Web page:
I haven't written anything in quite awhile, mostly because while blogging from Tanzania seemed like a wonderful communication tool, blogging about my daily life in the States seemed self-absorbed and uninteresting. At the request of loyal readers (who knew?!) I'm updating this anyway. While the title is no longer accurate in a literal sense, a part of my heart is still in Africa, and the updates via Facebook from friends there make me want to return. Hopefully in September I will have a chance to do just that.
My plan is to return to sub-Saharan Africa as a Peace Corps volunteer in September to teach science at a secondary school and implement community public health projects. Hopefully, I will have more details reasonably soon.
Already this year, I've been fortunate to have many opportunities to travel around Arizona as well as to Puerto Penasco, Idaho, Washington, and Oregon. I loved being able to spend time with family and hope to make another trip to the Pacific Northwest this summer.
I am once again living in Tucson and am enjoying the opportunity to work from home. I have a two month, part-time joint contract from the General Board of Global Missions and the General Board of Church and Society. Both of these are entities within the United Methodist Church, based in NYC and DC, respectively. I'm thrilled to be able to work on projects related to AIDS and family planning with progressive spiritual people who have a true grasp of health care needs around the world.
I'm also involved in several volunteer projects, both familiar and new. I'm serving on a regional AIDS Task Force through the United Methodist Church, the Tucson Interfaith HIV/AIDS Network's Education Committee and the planning committee for an annual AIDS Candlelight Memorial Service in Tucson. On Monday evenings, I volunteer at a free medical clinic in South Tucson, and on Thursdays I volunteer at a free clinic in Agua Prieta, Sonora. My Spanish skills and medical knowledge are improving, though not quickly enough! I recently connected with the Tucson chapter of Physicians for a National Health Program and am excited to work with them on a grassroots campaign for a single-payer health care system.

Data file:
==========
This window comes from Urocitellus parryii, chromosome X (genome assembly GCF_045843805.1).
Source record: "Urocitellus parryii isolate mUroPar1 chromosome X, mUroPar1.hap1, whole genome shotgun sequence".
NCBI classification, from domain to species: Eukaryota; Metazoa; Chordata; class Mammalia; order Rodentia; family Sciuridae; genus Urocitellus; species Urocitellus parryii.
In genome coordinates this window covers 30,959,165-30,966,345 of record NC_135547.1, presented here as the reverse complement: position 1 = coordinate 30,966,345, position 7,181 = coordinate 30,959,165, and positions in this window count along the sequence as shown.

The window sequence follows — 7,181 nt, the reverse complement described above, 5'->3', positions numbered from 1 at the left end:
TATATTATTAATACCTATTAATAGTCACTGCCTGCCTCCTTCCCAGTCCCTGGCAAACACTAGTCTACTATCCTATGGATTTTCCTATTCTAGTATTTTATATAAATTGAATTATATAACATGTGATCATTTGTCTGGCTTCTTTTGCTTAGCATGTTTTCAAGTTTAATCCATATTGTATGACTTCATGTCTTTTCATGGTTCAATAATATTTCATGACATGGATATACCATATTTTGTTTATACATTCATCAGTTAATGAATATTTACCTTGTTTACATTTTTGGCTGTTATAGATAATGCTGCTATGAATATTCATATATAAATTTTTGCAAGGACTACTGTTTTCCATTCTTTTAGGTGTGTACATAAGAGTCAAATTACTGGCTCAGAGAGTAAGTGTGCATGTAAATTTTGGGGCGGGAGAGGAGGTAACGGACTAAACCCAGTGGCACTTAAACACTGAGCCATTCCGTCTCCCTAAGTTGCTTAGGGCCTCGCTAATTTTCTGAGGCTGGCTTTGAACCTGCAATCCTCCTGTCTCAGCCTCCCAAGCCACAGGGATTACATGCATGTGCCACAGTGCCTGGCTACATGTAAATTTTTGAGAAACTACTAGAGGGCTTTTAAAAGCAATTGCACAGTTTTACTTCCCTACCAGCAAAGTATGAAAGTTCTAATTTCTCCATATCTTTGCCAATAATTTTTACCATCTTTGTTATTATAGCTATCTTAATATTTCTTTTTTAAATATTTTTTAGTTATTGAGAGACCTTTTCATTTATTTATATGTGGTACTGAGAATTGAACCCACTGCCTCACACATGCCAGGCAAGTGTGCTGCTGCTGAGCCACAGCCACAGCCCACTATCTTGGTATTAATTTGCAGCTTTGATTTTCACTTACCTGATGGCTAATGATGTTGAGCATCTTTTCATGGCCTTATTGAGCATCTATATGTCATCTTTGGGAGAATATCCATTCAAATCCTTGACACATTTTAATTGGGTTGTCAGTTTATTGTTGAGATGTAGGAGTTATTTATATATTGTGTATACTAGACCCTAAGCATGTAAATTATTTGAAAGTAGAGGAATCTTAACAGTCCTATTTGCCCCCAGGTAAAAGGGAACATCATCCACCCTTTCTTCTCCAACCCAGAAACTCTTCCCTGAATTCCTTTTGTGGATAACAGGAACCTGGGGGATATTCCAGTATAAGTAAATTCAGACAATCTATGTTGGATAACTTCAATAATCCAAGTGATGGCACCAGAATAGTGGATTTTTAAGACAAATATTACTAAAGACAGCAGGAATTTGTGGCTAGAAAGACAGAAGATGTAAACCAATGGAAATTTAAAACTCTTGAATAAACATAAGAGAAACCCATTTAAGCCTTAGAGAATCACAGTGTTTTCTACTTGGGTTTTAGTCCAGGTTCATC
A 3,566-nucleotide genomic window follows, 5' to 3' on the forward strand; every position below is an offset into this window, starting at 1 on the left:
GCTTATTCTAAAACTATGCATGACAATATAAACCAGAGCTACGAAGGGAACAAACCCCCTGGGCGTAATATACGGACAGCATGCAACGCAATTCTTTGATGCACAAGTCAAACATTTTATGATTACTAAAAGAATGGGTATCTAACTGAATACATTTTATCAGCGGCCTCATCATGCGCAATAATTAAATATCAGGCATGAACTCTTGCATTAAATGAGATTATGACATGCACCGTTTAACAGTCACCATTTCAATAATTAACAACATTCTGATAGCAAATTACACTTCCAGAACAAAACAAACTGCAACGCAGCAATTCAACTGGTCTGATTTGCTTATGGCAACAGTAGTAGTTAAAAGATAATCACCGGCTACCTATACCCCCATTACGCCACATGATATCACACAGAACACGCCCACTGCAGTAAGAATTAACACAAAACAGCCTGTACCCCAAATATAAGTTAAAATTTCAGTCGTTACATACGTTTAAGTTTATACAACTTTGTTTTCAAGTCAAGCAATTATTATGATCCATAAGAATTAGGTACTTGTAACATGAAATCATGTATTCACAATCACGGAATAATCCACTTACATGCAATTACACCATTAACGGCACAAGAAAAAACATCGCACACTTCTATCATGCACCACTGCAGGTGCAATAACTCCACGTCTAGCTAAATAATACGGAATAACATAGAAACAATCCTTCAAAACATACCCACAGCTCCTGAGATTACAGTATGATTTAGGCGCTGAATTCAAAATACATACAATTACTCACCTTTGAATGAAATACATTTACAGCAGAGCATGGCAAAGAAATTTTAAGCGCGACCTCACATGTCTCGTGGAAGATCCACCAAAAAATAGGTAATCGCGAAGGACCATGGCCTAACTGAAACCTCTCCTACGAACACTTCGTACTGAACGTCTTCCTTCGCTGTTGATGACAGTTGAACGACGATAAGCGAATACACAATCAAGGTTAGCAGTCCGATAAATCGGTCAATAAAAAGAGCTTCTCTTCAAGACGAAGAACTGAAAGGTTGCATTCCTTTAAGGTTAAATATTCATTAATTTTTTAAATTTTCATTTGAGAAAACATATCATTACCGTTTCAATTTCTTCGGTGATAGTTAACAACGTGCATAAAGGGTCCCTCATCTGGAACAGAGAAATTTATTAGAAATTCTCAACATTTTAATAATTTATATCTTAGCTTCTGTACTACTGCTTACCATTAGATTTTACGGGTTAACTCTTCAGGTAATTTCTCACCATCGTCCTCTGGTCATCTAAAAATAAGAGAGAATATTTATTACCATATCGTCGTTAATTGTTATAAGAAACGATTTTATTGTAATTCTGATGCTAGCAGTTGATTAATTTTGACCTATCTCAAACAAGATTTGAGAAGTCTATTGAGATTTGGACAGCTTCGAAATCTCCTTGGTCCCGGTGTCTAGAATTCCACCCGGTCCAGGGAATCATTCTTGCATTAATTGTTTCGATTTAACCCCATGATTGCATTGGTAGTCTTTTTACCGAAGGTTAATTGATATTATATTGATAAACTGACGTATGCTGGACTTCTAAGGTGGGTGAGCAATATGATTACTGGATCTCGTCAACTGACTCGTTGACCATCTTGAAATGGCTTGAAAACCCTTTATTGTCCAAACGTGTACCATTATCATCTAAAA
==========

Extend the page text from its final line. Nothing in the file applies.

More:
I have also agreed to coordinate social justice and community service projects for young adults in the AZ/NV region of the United Methodist Church and am currently working on two such projects which will take place in June, related to immigration and homelessness.
My awareness of Native American struggles for justice has been greatly heightened in the past eight months or so, and I am becoming more and more involved, particularly with regard to Leonard Peltier's struggle for freedom.
Yesterday, I had the opportunity to attend an Arizona List luncheon where Congresswoman Carolyn Maloney (D, NY) was speaking. Her recently published book Rumors of our Progress have been Greatly Exaggerated, highlights past and current struggles for women's equality.
Beyond that, I'm picking up house-sitting and babysitting jobs to make ends meet, networking whenever and wherever possible, and enjoying the comforts of life in the U.S. I'm embracing the contradictions within my life: social justice work with and for the impoverished... followed by a Starbucks run; marching to protest the civil rights violations of Sheriff Joe Arpaio and the Maricopa County Sheriff's Office to be a voice for the voiceless... followed by a swim and dinner at the Hilton. What can I say?
I'm very fortunate to have so many opportunities to be involved in work that I'm passionate about and to have so much control over my schedule. Life is good!